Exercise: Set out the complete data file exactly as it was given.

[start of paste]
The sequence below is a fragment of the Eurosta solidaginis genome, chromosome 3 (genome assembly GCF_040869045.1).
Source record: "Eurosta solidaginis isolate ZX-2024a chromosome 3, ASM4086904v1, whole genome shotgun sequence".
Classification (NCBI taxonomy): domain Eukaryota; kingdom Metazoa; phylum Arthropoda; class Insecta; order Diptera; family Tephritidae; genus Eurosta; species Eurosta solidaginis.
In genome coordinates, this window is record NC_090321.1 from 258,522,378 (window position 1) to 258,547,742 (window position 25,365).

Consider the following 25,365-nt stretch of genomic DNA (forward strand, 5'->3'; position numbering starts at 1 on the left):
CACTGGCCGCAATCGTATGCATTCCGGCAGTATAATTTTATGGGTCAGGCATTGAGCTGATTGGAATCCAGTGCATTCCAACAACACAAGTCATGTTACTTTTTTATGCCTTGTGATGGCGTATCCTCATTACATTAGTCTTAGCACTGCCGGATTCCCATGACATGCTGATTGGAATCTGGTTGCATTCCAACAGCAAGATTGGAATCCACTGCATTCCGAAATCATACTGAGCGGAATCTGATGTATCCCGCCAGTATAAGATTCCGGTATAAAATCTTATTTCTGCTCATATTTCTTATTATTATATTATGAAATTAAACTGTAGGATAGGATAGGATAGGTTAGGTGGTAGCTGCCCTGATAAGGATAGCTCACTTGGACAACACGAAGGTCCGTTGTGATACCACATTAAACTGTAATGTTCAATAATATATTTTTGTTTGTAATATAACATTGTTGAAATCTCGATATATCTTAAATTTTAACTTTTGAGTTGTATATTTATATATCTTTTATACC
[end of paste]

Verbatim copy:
The sequence below is a fragment of the Eurosta solidaginis genome, chromosome 3 (genome assembly GCF_040869045.1).
Source record: "Eurosta solidaginis isolate ZX-2024a chromosome 3, ASM4086904v1, whole genome shotgun sequence".
Classification (NCBI taxonomy): domain Eukaryota; kingdom Metazoa; phylum Arthropoda; class Insecta; order Diptera; family Tephritidae; genus Eurosta; species Eurosta solidaginis.
In genome coordinates, this window is record NC_090321.1 from 258,522,378 (window position 1) to 258,547,742 (window position 25,365).

Consider the following 25,365-nt stretch of genomic DNA (forward strand, 5'->3'; position numbering starts at 1 on the left):
CACTGGCCGCAATCGTATGCATTCCGGCAGTATAATTTTATGGGTCAGGCATTGAGCTGATTGGAATCCAGTGCATTCCAACAACACAAGTCATGTTACTTTTTTATGCCTTGTGATGGCGTATCCTCATTACATTAGTCTTAGCACTGCCGGATTCCCATGACATGCTGATTGGAATCTGGTTGCATTCCAACAGCAAGATTGGAATCCACTGCATTCCGAAATCATACTGAGCGGAATCTGATGTATCCCGCCAGTATAAGATTCCGGTATAAAATCTTATTTCTGCTCATATTTCTTATTATTATATTATGAAATTAAACTGTAGGATAGGATAGGATAGGTTAGGTGGTAGCTGCCCTGATAAGGATAGCTCACTTGGACAACACGAAGGTCCGTTGTGATACCACATTAAACTGTAATGTTCAATAATATATTTTTGTTTGTAATATAACATTGTTGAAATCTCGATATATCTTAAATTTTAACTTTTGAGTTGTATATTTATATATCTTTTATACC